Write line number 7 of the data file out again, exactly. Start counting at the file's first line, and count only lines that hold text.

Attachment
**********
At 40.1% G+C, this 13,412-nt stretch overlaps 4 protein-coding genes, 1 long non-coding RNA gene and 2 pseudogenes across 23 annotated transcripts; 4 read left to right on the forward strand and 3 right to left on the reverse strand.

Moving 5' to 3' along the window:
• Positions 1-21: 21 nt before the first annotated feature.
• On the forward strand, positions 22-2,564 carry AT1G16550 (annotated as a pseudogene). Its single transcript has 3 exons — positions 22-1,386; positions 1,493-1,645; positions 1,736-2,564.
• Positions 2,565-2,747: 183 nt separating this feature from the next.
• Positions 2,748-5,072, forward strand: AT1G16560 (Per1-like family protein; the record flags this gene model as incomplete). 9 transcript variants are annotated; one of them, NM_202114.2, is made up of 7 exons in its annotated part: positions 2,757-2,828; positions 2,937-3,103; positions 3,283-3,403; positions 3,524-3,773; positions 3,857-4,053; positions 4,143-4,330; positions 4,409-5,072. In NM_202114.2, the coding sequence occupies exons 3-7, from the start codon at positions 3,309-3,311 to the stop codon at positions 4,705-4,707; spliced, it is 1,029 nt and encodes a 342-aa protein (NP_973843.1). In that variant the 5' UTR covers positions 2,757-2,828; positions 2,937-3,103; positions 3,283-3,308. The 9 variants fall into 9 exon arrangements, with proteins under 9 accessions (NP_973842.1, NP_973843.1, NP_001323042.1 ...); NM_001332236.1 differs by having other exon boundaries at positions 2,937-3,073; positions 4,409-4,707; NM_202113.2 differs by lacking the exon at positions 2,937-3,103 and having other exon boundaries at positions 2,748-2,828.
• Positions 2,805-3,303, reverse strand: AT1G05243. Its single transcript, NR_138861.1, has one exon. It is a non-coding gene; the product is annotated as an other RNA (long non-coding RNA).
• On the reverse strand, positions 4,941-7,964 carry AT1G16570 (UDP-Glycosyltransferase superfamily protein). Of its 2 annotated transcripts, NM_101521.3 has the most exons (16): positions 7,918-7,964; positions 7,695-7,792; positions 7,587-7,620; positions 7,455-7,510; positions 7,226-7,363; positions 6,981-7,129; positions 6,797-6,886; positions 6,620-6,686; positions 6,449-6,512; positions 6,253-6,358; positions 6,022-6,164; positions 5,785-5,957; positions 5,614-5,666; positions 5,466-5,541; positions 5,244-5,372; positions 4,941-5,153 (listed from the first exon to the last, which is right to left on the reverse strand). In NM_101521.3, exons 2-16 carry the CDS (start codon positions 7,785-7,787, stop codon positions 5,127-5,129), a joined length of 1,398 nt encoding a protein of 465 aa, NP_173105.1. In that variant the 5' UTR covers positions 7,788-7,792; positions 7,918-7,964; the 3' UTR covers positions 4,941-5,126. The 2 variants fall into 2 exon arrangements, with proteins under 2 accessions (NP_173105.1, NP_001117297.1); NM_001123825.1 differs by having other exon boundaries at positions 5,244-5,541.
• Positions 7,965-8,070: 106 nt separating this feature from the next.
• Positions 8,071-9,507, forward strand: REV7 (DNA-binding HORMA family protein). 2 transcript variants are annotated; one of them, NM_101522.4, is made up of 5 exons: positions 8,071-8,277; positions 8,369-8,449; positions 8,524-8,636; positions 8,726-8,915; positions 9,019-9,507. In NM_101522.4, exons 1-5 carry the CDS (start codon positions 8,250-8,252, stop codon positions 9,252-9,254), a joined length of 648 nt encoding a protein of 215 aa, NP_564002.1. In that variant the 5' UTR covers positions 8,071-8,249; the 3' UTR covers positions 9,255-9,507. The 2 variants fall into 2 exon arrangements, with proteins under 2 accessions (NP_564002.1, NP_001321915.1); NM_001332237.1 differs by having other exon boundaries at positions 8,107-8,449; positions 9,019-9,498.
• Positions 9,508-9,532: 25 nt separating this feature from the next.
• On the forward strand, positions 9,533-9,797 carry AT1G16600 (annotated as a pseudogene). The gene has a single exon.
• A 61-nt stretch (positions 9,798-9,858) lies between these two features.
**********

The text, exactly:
• Positions 2,805-3,303, reverse strand: AT1G05243. Its single transcript, NR_138861.1, has one exon. It is a non-coding gene; the product is annotated as an other RNA (long non-coding RNA).